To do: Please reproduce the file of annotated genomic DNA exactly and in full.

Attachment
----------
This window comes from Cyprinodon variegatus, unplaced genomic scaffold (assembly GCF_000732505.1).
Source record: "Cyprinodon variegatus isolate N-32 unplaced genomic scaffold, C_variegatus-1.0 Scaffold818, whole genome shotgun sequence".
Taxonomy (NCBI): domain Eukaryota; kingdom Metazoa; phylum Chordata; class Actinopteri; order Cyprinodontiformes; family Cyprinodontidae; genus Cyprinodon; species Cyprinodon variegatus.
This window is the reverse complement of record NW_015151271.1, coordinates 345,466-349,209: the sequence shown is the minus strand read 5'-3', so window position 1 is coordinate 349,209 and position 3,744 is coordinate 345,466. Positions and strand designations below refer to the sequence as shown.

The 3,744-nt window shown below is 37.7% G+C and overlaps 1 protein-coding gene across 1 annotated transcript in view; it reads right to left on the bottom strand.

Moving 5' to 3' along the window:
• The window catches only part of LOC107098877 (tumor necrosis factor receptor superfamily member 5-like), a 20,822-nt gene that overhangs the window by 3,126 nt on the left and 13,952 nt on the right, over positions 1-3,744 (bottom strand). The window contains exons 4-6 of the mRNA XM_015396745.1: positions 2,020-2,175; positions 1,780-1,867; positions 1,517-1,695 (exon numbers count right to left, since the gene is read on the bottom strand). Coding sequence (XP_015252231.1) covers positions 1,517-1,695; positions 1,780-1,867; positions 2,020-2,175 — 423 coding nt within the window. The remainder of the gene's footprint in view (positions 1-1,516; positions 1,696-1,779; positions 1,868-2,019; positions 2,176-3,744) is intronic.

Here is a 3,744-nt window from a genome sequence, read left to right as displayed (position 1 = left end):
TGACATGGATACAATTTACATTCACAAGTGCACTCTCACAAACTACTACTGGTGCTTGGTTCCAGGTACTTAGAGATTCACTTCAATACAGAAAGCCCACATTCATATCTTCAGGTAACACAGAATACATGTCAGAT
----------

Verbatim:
This window comes from Cyprinodon variegatus, unplaced genomic scaffold (assembly GCF_000732505.1).
Source record: "Cyprinodon variegatus isolate N-32 unplaced genomic scaffold, C_variegatus-1.0 Scaffold818, whole genome shotgun sequence".
Taxonomy (NCBI): domain Eukaryota; kingdom Metazoa; phylum Chordata; class Actinopteri; order Cyprinodontiformes; family Cyprinodontidae; genus Cyprinodon; species Cyprinodon variegatus.
This window is the reverse complement of record NW_015151271.1, coordinates 345,466-349,209: the sequence shown is the minus strand read 5'-3', so window position 1 is coordinate 349,209 and position 3,744 is coordinate 345,466. Positions and strand designations below refer to the sequence as shown.

The 3,744-nt window shown below is 37.7% G+C and overlaps 1 protein-coding gene across 1 annotated transcript in view; it reads right to left on the bottom strand.

Moving 5' to 3' along the window:
• The window catches only part of LOC107098877 (tumor necrosis factor receptor superfamily member 5-like), a 20,822-nt gene that overhangs the window by 3,126 nt on the left and 13,952 nt on the right, over positions 1-3,744 (bottom strand). The window contains exons 4-6 of the mRNA XM_015396745.1: positions 2,020-2,175; positions 1,780-1,867; positions 1,517-1,695 (exon numbers count right to left, since the gene is read on the bottom strand). Coding sequence (XP_015252231.1) covers positions 1,517-1,695; positions 1,780-1,867; positions 2,020-2,175 — 423 coding nt within the window. The remainder of the gene's footprint in view (positions 1-1,516; positions 1,696-1,779; positions 1,868-2,019; positions 2,176-3,744) is intronic.

Here is a 3,744-nt window from a genome sequence, read left to right as displayed (position 1 = left end):
TGACATGGATACAATTTACATTCACAAGTGCACTCTCACAAACTACTACTGGTGCTTGGTTCCAGGTACTTAGAGATTCACTTCAATACAGAAAGCCCACATTCATATCTTCAGGTAACACAGAATACATGTCAGAT